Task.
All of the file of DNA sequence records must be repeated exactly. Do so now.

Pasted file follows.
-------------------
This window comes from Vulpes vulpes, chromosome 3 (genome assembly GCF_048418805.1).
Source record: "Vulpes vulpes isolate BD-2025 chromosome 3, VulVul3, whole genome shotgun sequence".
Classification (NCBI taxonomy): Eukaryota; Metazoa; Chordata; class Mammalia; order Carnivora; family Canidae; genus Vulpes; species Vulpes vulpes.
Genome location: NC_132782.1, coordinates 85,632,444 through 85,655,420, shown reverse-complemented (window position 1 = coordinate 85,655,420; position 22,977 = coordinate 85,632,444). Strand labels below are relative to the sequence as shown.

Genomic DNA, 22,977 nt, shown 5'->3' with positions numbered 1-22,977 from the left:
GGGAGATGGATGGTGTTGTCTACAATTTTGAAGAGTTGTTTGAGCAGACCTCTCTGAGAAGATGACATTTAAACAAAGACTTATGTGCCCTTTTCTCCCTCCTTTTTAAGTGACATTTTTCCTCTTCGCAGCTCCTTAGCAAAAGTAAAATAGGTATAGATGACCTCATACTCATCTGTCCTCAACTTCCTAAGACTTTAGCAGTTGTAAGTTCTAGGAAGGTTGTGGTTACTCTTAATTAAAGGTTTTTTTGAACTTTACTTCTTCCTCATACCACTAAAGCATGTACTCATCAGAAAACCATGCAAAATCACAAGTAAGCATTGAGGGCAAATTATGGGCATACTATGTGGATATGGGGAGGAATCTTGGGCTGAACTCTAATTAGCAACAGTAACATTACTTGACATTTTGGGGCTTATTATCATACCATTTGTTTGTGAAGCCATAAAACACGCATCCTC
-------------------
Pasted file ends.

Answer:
This window comes from Vulpes vulpes, chromosome 3 (genome assembly GCF_048418805.1).
Source record: "Vulpes vulpes isolate BD-2025 chromosome 3, VulVul3, whole genome shotgun sequence".
Classification (NCBI taxonomy): Eukaryota; Metazoa; Chordata; class Mammalia; order Carnivora; family Canidae; genus Vulpes; species Vulpes vulpes.
Genome location: NC_132782.1, coordinates 85,632,444 through 85,655,420, shown reverse-complemented (window position 1 = coordinate 85,655,420; position 22,977 = coordinate 85,632,444). Strand labels below are relative to the sequence as shown.

Genomic DNA, 22,977 nt, shown 5'->3' with positions numbered 1-22,977 from the left:
GGGAGATGGATGGTGTTGTCTACAATTTTGAAGAGTTGTTTGAGCAGACCTCTCTGAGAAGATGACATTTAAACAAAGACTTATGTGCCCTTTTCTCCCTCCTTTTTAAGTGACATTTTTCCTCTTCGCAGCTCCTTAGCAAAAGTAAAATAGGTATAGATGACCTCATACTCATCTGTCCTCAACTTCCTAAGACTTTAGCAGTTGTAAGTTCTAGGAAGGTTGTGGTTACTCTTAATTAAAGGTTTTTTTGAACTTTACTTCTTCCTCATACCACTAAAGCATGTACTCATCAGAAAACCATGCAAAATCACAAGTAAGCATTGAGGGCAAATTATGGGCATACTATGTGGATATGGGGAGGAATCTTGGGCTGAACTCTAATTAGCAACAGTAACATTACTTGACATTTTGGGGCTTATTATCATACCATTTGTTTGTGAAGCCATAAAACACGCATCCTC